- What about if a person receives airdrops in accordance with the hard fork?
While the ruling is very long, the general finding is that a plain hard fork would not result in taxable income, since the hard fork did not result in a taxable event.
But, if the taxpayer also receives airdrops of new cryptocurrency in accordance with the hard fork, then something was gained (airdrops) and therefore the airdrops are taxable income.
Cryptocurrency Tax FAQ
Here are some of the basics of Cryptocurrency tax law:
Cryptocurrency Tax on Property Exchange (Example)
Let’s say you wanted an asset that your friend Michael owns and it has a FMV of $10,000.
Your cryptocurrency is worth $8,500 and you paid $8,500 for it, but Michael really wants your cryptocurrency, because after reading a Wired article, newbie Michael is convinced your cryptopcurrency is going to skyrocket in value.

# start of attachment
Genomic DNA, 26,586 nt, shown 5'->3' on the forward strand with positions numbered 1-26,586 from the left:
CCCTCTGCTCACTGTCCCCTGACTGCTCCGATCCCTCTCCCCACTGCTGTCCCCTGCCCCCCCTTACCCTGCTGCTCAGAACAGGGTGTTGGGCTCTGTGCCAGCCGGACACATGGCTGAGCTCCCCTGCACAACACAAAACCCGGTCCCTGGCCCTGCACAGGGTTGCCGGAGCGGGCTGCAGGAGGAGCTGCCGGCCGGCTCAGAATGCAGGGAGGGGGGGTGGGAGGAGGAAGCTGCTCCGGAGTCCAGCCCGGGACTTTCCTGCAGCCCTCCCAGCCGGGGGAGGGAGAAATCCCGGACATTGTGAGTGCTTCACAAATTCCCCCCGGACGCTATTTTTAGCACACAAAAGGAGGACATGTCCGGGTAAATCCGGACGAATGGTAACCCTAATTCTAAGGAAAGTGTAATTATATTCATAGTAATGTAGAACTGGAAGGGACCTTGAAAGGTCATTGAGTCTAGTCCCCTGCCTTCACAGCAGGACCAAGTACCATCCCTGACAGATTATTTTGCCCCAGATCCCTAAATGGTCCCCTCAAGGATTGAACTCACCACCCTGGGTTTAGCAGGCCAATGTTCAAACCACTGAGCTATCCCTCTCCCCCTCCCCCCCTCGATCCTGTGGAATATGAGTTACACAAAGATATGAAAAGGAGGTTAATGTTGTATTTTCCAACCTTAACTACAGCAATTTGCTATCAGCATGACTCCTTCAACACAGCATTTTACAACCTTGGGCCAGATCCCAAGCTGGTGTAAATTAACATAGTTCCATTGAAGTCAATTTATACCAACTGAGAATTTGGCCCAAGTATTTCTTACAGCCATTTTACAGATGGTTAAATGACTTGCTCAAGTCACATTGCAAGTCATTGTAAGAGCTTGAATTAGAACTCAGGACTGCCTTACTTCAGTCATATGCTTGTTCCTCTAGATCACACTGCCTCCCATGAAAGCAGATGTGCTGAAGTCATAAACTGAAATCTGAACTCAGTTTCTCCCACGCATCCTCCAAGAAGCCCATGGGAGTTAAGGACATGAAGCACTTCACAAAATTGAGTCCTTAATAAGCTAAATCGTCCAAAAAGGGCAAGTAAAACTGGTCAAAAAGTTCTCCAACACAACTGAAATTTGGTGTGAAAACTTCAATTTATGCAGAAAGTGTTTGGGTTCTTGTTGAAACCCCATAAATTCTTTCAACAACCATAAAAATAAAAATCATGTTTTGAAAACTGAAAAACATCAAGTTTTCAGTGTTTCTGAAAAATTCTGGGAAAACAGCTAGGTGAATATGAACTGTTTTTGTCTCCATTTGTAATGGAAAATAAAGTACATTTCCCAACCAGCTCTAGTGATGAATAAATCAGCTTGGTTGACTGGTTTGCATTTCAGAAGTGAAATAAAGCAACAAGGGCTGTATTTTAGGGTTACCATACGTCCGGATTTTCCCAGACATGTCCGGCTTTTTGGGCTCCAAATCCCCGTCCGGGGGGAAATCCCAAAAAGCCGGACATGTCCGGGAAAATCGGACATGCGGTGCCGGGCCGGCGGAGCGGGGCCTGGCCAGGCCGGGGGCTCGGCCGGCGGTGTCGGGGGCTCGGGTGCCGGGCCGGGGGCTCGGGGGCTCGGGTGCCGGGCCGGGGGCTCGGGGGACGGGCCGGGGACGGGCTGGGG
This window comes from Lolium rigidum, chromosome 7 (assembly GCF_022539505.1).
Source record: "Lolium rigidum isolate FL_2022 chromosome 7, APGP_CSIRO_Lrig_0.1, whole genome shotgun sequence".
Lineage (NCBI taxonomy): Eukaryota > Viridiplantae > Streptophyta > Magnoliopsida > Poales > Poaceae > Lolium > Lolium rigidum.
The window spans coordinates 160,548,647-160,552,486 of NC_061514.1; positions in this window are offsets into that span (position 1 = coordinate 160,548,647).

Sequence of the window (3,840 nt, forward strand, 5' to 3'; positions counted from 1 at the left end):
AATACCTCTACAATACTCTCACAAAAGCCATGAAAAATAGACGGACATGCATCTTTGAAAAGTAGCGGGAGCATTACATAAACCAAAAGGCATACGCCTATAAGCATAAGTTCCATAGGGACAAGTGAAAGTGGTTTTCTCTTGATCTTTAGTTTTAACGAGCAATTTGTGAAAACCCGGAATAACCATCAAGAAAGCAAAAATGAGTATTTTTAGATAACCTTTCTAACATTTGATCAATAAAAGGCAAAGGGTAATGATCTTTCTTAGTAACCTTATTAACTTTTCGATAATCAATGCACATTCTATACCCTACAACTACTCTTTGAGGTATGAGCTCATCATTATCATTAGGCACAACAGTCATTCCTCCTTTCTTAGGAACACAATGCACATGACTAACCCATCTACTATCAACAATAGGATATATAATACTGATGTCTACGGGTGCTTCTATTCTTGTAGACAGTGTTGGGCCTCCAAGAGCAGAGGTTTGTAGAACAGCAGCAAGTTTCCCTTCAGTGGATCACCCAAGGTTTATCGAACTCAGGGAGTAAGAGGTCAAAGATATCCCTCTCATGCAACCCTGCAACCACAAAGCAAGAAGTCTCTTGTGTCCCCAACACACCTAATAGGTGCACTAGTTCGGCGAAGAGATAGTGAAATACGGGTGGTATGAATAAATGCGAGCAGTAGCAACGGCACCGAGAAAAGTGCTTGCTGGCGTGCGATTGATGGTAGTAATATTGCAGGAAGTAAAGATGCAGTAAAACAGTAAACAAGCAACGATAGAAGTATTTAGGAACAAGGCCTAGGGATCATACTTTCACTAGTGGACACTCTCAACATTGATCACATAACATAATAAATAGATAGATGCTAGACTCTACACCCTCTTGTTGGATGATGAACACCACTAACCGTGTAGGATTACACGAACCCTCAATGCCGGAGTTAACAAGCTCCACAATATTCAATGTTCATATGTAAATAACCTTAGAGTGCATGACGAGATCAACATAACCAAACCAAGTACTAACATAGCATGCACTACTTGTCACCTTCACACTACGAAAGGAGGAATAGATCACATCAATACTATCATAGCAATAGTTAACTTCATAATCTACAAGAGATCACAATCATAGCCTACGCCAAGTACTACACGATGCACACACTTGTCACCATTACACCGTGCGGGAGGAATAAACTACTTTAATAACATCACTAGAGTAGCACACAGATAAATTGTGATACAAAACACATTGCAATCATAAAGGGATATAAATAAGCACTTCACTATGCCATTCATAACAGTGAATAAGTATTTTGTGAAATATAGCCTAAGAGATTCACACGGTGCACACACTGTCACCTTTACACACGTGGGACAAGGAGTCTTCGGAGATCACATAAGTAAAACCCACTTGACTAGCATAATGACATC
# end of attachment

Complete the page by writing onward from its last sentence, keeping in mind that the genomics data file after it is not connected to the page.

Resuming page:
Therefore, you exchange your $8,500 crypto, for his $10,000 asset.
From the IRS’s perspective you “received” and asset worth $10,000, but you only “put up” $8,500.
Therefore, the property in your hand now is worth $10,000 (FMV on that date) — and you made $1,500.
This is not a “gift” so the carryover basis rules do not apply.
And, even though no money was exchanged, you are taxed on the $1,500 gain. If you sell it down the line, the basis will then be $10,000.
This is important, especially as the income values increase, because you want to make sure you have some liquidity when tax-man (or woman) comes knocking.
You Received Cryptocurrency as Income
If you receive cryptocurrency as income, that crypto is reportable as ordinary income, and taxed as income.
For example, if you are a consultant and one of your clients paid you for services in cryptocurrency, then that income is taxed as self-employment income on your tax return.
On the flip-side, the employer would deduct the expenses of paying you just as if the employer was deducting other forms of payment for services rendered.